Mergers and organisational culture

Now here’s a man after my own heart. Tata’s Ajoy Mukherjee reckons you should get your HR people involved as early as possible when planning a merger and that you should pay particular attention to organisational culture.

Due diligence can involve assessing the culture of the organisation that has been identified for the acquisition. Does the organisation have a compatible culture? How do management styles differ? Are there potential HR financial issues – for example, an under-funded pension plan, or post retirement issues?

One of the first critical areas that HR should be involved in is assessing the potential compatibility of cultures. This could involve reviewing an array of things such as leadership style, mission, vision and values of the organisation, team strength, performance and reward management systems, customer focus and organisational capabilities.

Spot on, but I’d go further than that. When I look at companies, I’m not just interested in the reward systems, I want to know what behaviour gets rewarded and what gets punished. That can tell you a hell of a lot about an organisation’s culture and the assumptions which underpin it. My other favourite is the question about heroes, villains and fools, which I think I nicked from Edgar Schein’s excellent book many years ago. The stories people tell in a company about who are the heroes, villains and fools tells you a lot about the culture too.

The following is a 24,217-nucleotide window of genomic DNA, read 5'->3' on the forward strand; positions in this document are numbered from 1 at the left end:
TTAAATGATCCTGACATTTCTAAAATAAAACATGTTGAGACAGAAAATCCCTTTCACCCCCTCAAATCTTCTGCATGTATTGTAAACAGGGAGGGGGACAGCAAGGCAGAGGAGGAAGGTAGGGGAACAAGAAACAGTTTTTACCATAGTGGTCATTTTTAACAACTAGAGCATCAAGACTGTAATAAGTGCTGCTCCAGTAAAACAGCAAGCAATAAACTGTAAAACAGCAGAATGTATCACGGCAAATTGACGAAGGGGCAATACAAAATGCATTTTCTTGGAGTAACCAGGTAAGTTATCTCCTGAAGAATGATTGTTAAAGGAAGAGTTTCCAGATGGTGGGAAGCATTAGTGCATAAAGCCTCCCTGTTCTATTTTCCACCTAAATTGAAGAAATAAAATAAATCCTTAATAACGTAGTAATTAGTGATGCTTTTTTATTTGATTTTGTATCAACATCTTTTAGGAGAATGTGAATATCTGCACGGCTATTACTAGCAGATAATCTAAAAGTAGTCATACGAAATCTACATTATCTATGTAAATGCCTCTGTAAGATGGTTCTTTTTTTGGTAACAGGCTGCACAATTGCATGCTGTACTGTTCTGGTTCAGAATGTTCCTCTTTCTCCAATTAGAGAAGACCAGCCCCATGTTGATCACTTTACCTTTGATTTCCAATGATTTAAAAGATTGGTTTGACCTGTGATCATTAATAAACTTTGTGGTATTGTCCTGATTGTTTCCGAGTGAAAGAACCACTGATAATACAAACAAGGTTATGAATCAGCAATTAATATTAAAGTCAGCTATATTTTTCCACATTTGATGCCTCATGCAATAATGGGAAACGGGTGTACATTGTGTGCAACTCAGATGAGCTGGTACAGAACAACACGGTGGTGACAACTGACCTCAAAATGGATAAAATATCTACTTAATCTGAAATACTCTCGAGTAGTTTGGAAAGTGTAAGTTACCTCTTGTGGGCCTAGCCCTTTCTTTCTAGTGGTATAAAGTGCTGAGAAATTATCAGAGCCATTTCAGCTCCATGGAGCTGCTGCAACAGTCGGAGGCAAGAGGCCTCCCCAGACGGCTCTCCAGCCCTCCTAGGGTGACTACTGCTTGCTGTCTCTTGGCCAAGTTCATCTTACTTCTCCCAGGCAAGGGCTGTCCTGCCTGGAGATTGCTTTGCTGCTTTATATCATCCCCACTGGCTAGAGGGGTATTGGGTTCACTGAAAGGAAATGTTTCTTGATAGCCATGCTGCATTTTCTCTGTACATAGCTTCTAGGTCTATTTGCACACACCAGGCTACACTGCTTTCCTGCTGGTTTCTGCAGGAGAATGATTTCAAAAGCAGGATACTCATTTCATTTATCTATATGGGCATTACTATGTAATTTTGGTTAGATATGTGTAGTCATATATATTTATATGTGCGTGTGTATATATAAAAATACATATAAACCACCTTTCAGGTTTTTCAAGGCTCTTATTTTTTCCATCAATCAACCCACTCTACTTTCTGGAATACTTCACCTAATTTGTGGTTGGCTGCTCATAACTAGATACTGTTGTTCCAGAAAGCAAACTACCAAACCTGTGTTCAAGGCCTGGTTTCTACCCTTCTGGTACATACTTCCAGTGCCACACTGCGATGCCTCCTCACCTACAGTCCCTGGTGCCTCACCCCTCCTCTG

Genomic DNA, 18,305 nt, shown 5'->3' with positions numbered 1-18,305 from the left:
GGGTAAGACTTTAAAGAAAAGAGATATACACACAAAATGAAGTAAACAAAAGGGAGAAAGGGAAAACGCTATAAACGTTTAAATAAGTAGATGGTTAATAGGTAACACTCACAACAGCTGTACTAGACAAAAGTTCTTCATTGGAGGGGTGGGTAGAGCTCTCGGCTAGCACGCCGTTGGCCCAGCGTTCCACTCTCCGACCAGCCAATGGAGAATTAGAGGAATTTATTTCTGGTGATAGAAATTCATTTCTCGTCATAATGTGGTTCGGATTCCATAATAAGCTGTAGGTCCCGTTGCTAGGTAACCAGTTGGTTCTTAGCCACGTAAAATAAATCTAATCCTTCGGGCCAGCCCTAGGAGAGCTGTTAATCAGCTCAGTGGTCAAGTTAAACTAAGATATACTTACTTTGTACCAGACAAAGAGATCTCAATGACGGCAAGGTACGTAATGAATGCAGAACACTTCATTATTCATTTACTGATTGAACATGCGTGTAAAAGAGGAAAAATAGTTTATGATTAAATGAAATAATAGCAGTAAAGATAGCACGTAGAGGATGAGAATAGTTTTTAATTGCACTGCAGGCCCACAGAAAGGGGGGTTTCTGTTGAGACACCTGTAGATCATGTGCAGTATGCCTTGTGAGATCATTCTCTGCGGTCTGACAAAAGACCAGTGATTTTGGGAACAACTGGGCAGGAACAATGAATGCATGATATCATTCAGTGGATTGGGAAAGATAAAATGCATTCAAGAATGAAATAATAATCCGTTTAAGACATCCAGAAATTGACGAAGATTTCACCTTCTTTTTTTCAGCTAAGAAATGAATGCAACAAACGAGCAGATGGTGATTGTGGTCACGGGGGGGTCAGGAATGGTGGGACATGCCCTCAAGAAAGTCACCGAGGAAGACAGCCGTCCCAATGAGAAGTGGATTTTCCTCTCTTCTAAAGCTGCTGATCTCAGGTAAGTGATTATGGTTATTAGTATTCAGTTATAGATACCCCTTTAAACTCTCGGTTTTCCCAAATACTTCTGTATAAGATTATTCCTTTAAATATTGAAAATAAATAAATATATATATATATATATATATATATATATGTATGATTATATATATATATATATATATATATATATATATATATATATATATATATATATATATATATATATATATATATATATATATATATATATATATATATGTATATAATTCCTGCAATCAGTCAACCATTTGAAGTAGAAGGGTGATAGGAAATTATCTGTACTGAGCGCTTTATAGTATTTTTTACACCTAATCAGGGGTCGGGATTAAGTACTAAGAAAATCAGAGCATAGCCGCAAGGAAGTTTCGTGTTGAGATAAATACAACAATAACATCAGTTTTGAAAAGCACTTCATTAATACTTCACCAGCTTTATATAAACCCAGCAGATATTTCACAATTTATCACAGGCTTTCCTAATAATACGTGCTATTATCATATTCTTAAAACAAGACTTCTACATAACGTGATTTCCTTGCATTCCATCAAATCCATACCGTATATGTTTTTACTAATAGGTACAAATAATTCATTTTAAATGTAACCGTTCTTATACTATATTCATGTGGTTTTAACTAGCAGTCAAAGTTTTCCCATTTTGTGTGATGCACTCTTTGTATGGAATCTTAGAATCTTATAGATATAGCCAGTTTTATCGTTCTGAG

And, if you don’t tackle the cultural question soon enough, before long the people in each of the merging companies began to tell stories about the other lot, usually casting them as villains or fools rather than heroes.

As I’ve said before, organisational culture is rarely considered during the planning of a merger but almost always blamed when things go wrong afterwards. In my view and in Mr Mukherjee’s, it seems, the sooner you start looking at the company cultures, the more likely your merger is to be successful.

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